On November 6, 1992, a jury found Mr. Ellis guilty of one count of unlawful possession of stolen mail in violation of 18 U.S.C. Sec. 1708 and three counts of selling stolen treasury checks in violation of 18 U.S.C. Sec. 510(b). Prior to the jury's deliberations, the district court had denied the defendant's motion for a verdict of acquittal on grounds of entrapment. In doing so, the court expressed uncertainty as to whether it should give an entrapment instruction. The court eventually decided to give an entrapment instruction based on Mr. Ellis' testimony, although its decision was of no avail to Mr. Ellis. He was sentenced to three years' probation, conditioned upon a three-month work release program, and was fined $500 and ordered to pay $1,700 in restitution.




On appeal, Mr. Ellis presents three issues for review. First, he submits that there was insufficient evidence to support the jury's finding that he was not entrapped. Second, he asserts that the district court's instructions on entrapment were erroneous and confusing. Finally, Mr. Ellis maintains that he was deprived of his Sixth Amendment right to effective assistance of counsel. We now examine each of these contentions.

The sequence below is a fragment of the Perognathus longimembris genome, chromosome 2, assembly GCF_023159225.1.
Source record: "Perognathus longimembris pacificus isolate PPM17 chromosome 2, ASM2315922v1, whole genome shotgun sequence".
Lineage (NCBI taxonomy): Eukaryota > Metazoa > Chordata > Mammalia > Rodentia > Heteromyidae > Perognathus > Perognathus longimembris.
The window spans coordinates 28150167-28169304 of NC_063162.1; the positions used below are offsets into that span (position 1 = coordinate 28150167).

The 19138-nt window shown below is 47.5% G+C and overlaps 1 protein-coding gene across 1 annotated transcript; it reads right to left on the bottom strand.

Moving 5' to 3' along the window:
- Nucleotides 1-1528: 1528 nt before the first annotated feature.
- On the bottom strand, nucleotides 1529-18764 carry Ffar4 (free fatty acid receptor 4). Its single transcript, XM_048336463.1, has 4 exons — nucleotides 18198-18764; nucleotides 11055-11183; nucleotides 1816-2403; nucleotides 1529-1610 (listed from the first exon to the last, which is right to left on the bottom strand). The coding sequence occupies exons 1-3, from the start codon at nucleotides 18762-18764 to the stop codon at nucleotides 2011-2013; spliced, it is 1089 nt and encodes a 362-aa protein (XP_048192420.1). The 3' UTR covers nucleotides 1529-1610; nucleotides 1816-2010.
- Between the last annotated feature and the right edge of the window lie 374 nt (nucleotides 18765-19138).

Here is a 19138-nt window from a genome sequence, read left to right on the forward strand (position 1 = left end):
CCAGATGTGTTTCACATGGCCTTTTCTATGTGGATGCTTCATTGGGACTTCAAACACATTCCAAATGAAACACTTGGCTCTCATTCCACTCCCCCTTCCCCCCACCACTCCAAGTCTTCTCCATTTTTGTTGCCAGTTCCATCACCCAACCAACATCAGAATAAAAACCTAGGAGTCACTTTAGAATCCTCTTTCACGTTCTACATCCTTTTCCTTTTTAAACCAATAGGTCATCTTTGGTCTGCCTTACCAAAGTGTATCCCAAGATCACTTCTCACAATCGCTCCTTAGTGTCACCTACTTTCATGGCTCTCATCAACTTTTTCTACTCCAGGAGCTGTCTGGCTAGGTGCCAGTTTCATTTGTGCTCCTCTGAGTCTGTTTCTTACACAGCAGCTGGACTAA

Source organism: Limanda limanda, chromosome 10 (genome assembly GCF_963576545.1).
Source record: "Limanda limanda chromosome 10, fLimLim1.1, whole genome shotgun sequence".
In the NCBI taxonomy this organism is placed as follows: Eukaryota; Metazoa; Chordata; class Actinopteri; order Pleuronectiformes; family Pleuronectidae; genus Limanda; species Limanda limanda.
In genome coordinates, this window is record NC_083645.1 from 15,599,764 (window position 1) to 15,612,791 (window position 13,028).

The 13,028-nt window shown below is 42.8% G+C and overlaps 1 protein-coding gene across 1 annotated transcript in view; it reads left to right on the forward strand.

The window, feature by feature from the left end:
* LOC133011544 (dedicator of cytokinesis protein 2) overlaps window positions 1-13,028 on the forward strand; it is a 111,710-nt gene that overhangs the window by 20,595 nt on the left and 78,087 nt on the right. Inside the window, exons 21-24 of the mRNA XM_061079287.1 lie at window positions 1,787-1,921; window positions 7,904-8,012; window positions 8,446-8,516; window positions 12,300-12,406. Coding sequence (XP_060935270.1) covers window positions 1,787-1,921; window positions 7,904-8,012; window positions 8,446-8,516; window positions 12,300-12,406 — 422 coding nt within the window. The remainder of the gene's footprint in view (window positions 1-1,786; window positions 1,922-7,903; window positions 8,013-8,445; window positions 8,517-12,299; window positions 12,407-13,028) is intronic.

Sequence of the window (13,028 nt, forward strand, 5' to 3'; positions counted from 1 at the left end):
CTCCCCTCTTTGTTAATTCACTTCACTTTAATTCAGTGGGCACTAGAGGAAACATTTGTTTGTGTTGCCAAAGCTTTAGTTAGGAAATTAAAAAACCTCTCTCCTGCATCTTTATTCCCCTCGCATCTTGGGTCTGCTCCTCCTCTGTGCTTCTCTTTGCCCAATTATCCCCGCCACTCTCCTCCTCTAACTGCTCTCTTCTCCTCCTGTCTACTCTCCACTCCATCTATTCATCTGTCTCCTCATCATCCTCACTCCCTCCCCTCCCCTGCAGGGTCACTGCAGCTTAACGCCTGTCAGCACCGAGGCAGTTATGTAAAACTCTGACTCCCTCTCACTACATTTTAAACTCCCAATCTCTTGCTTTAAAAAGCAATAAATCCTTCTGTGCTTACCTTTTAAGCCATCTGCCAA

A. Sufficiency of the Evidence


Mr. Ellis submits that the government failed to prove beyond a reasonable doubt that he was not entrapped. He asserts that the evidence the government presented was insufficient as a matter of law to show that he was predisposed to steal and to sell government checks from his postal route. Mr. Ellis contends that if Rolark had not urged him to steal and to sell checks, he would not have done so. Cf. Jacobson v. United States, --- U.S. ----, ---- n. 3, 112 S.Ct. 1535, 1542 n. 3, 118 L.Ed.2d 174 (1992) (stating that the government must present "sufficient evidence to prove beyond a reasonable doubt that [the defendant] would have been predisposed to commit the crime charged independent of the Government's coaxing"). In assessing an insufficiency of the evidence argument, we " 'review the evidence in the light most favorable to the government, and if we determine that a rational jury could have found the defendant guilty, we will affirm the conviction.' " United States v. Nururdin, 8 F.3d 1187, 1192 (7th Cir.1993) (citation omitted), cert. denied, --- U.S. ----, 114 S.Ct. 1328, 127 L.Ed.2d 676 (1994). A defendant seeking reversal of his conviction on the basis of insufficient evidence bears a heavy burden. Id.; United States v. Cervante, 958 F.2d 175, 178 (7th Cir.1992).